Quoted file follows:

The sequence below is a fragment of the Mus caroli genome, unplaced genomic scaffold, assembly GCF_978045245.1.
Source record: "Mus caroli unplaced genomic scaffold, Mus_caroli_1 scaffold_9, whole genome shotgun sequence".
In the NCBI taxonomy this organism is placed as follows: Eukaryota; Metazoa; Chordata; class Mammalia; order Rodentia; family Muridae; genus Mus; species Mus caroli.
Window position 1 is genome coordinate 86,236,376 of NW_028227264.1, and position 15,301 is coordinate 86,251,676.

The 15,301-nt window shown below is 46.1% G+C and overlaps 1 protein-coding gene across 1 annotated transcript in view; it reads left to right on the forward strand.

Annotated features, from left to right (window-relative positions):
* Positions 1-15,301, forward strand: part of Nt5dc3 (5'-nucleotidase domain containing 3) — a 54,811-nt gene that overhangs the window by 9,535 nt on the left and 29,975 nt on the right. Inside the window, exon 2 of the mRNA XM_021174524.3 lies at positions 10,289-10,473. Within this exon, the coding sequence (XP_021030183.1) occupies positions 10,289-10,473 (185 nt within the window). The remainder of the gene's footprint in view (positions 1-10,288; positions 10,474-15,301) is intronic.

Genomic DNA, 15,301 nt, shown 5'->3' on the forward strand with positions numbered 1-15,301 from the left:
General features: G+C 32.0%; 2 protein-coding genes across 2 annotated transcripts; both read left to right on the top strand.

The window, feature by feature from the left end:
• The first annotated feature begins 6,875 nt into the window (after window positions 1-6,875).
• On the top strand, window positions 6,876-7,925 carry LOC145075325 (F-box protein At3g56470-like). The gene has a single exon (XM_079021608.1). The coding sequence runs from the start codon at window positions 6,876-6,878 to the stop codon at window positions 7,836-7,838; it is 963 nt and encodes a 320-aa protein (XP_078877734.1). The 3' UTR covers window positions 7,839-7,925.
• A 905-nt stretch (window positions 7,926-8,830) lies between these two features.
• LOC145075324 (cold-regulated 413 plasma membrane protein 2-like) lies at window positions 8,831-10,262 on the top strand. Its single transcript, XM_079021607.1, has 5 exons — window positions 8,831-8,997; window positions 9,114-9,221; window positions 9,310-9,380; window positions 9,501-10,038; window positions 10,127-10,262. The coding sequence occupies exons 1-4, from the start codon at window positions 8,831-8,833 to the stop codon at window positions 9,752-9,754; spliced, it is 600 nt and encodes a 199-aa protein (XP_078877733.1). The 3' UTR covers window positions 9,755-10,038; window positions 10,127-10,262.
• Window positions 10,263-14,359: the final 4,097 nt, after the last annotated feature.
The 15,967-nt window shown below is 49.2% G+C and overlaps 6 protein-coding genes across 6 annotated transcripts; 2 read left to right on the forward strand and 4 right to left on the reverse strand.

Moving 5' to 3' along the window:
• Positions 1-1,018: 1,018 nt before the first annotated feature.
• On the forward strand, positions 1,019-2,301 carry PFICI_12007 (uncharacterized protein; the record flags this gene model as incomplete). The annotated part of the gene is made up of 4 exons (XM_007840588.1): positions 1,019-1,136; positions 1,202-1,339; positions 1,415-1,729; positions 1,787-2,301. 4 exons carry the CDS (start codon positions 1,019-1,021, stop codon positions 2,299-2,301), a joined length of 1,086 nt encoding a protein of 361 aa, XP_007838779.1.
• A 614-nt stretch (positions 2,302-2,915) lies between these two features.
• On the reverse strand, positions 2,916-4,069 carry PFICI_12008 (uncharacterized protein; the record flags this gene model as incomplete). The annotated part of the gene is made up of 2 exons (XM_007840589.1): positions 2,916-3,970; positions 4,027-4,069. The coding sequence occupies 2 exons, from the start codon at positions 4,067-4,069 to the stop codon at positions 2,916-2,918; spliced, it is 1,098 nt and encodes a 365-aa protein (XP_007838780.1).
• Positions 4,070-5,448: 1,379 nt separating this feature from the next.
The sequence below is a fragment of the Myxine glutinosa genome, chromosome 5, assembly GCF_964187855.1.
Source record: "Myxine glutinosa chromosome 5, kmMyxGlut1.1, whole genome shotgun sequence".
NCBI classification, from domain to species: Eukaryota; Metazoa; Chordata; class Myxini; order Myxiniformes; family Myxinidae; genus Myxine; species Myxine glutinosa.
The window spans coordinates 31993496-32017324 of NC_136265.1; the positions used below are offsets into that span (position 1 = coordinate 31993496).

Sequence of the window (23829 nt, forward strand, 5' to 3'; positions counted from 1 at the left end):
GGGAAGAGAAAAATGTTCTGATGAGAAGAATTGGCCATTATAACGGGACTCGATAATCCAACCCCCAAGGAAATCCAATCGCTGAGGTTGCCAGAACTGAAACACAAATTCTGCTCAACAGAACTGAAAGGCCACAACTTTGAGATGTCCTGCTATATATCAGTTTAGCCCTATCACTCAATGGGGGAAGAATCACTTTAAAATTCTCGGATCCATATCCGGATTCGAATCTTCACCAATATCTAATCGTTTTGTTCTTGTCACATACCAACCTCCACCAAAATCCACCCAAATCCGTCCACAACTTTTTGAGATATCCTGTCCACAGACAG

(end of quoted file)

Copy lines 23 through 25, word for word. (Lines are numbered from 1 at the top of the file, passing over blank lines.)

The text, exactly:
The sequence below is a fragment of the Myxine glutinosa genome, chromosome 5, assembly GCF_964187855.1.
Source record: "Myxine glutinosa chromosome 5, kmMyxGlut1.1, whole genome shotgun sequence".
NCBI classification, from domain to species: Eukaryota; Metazoa; Chordata; class Myxini; order Myxiniformes; family Myxinidae; genus Myxine; species Myxine glutinosa.